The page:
Chapter Outline 8.1 The Chemical EquationThe Chemical Equation 8.2 Writing and Balancing EquationsWriting and Balancing Equations 8.3 What Information Does an Equation Tell UsWhat Information Does an Equation Tell Us 8.4 Types of Chemical EquationsTypes of Chemical Equations 8.5 Heat in Chemical ReactionsHeat in Chemical Reactions
Chemists use chemical equations to describe reactions they observe in the laboratory or in nature. Chemical equations provide us with the means to 1.summarize the reaction 2.display the substances that are reacting 3.show the products 4.indicate the amounts of all component substances in a reaction.
The Chemical Equation
Chemical reactions always involve change. Atoms, molecules or ions rearrange to form new substances. The substances entering the reaction are called reactants. The substances formed in the reaction are called products. During reactions, chemical bonds are broken and new bonds are formed.
A chemical equation uses the chemical symbols and formulas of the reactants and products and other symbolic terms to represent a chemical reaction. A chemical equation is a shorthand expression for a chemical change or reaction.
Coefficients (whole numbers) are placed in front of substances to balance the equation and to indicate the number of units (atoms, molecules, moles, or ions) of each substance that are reacting.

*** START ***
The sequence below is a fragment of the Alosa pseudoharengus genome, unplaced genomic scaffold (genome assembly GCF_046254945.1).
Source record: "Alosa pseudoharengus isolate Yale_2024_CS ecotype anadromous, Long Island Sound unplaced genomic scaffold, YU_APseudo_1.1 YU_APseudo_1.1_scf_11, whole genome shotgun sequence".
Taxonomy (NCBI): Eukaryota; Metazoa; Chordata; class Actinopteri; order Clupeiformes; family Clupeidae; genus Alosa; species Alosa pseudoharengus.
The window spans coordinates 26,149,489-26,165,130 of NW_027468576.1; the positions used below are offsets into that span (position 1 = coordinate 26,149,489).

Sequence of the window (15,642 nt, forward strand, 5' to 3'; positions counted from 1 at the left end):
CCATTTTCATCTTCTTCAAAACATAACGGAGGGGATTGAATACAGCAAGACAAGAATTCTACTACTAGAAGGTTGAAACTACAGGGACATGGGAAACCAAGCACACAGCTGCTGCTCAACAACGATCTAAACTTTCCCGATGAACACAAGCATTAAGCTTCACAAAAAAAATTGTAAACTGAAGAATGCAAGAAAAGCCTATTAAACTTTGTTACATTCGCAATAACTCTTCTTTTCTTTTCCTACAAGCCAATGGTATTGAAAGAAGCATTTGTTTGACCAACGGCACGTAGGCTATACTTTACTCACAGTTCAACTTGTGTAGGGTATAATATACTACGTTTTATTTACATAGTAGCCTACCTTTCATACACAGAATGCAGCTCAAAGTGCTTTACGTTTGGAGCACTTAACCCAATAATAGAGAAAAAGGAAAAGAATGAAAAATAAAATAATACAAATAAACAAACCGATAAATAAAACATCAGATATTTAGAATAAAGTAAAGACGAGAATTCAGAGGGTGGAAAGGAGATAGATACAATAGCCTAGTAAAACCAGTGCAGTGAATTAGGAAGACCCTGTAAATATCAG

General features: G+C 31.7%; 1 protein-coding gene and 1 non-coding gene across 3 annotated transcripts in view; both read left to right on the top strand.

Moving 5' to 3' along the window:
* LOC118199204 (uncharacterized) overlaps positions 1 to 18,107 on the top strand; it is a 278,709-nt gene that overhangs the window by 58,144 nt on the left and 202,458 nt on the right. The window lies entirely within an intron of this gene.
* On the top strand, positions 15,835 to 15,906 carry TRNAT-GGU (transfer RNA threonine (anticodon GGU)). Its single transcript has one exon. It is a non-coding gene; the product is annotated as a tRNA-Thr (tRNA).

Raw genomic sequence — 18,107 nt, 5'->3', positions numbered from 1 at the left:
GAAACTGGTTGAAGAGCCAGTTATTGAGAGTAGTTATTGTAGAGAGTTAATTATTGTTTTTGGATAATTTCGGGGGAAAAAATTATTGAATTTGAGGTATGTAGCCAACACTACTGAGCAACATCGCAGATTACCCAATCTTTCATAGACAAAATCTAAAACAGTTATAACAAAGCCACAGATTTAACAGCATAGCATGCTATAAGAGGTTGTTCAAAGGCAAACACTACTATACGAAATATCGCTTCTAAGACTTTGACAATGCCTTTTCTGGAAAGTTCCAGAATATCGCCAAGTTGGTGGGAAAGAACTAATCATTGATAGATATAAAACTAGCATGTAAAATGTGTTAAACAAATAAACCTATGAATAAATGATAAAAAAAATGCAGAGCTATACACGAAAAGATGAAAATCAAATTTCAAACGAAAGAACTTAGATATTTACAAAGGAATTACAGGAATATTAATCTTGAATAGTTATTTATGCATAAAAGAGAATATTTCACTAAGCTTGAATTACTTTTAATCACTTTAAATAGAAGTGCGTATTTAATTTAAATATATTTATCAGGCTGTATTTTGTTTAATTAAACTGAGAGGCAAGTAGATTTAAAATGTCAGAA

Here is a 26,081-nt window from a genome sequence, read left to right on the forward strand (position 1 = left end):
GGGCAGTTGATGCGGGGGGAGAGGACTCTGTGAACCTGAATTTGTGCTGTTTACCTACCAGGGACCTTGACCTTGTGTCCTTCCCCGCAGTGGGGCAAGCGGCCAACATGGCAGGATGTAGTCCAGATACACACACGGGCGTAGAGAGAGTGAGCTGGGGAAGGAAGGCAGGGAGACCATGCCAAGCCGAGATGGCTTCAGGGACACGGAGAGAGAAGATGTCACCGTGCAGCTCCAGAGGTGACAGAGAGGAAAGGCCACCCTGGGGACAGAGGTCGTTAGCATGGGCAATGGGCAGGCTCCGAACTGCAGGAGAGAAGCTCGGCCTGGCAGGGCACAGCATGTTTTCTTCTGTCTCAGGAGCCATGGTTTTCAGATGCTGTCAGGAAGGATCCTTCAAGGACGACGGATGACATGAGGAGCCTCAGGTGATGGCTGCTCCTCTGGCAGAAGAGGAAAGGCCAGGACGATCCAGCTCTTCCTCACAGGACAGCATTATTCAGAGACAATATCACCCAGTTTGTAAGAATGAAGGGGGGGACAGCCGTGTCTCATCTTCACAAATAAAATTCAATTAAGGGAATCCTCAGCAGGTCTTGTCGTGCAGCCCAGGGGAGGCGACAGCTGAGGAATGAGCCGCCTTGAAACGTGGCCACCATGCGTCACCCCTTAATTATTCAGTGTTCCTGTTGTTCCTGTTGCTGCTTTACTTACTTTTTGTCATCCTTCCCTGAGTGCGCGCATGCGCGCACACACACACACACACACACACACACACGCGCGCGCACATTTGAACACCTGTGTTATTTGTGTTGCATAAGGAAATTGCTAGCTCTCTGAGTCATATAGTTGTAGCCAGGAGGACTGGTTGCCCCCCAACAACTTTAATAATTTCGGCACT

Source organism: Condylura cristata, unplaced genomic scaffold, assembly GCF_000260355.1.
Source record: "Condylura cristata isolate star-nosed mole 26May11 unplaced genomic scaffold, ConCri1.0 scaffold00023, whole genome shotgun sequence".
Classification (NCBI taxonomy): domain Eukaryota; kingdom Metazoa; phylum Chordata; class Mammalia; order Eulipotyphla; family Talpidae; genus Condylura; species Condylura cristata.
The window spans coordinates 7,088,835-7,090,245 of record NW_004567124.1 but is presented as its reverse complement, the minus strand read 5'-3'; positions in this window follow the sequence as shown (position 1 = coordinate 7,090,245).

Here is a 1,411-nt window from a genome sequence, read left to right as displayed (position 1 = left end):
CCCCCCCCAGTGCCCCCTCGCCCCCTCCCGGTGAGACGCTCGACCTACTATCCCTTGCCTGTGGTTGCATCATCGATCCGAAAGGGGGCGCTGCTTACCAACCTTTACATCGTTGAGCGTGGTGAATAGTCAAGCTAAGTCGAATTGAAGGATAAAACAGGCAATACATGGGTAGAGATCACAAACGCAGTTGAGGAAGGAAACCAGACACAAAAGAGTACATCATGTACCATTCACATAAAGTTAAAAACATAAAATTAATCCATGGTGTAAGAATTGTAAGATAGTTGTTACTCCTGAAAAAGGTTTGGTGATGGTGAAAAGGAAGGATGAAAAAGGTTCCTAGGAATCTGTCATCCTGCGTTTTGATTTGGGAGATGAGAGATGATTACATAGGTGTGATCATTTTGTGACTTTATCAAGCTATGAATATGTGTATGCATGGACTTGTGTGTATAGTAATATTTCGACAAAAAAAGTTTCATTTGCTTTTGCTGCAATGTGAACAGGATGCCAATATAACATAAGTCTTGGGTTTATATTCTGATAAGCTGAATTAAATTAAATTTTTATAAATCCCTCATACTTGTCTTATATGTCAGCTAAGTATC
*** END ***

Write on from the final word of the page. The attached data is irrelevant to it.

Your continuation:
Al + Fe 2 O 3 Fe + Al 2 O 3 coefficient 2 2
Conditions required to carry out the reaction may be placed above or below the arrow.
Al + Fe 2 O 3 Fe + Al 2 O 3 coefficient 2 2 heat
The physical state of a substance is indicated by symbols such as (l) for liquid.
2Al(s) + Fe 2 O 3 (s) 2Fe(l) + Al 2 O 3 (s) All atoms present in the reactant must also be present in the products. In a chemical reaction atoms are neither created nor destroyed. (s)(s) (l)(l)(s)(s)(s)(s)
Symbols Used in Chemical Reactions
Al + Fe 2 O 3 Fe + Al 2 O 3 reactantsproducts Al + Fe 2 O 3 Fe + Al 2 O 3 Chemical Equation iron oxygen bonds break aluminum oxygen bonds form
(aq) symbol aqueous meaning after formula location
placed between substances + symbol plus meaning location
symbol heat meaning written above location
symbol gas formation meaning after formula location
Writing and Balancing Equations
To balance an equation adjust the number of atoms of each element so that they are the same on each side of the equation. Never change a correct formula to balance an equation.
Steps for Balancing Equations
Step 1 Identify the reaction. Write a description or word equation for the reaction. Mercury (II) oxide decomposes to form mercury and oxygen. mercury(II) oxide → mercury + oxygen
HgO Hg + O 2 –The formulas of the reactants and products must be correct. –The reactants are written to the left of the arrow and the products to the right of the arrow. Step 2 Write the unbalanced (skeleton) equation. The formulas of the reactants and products can never be changed.
HgO → Hg + O 2 Step 3a Balance the equation. –There is one mercury atom on the reactant side and one mercury atom on the product side. –Mercury is balanced. Element Reactant Side Product Side Hg 1 1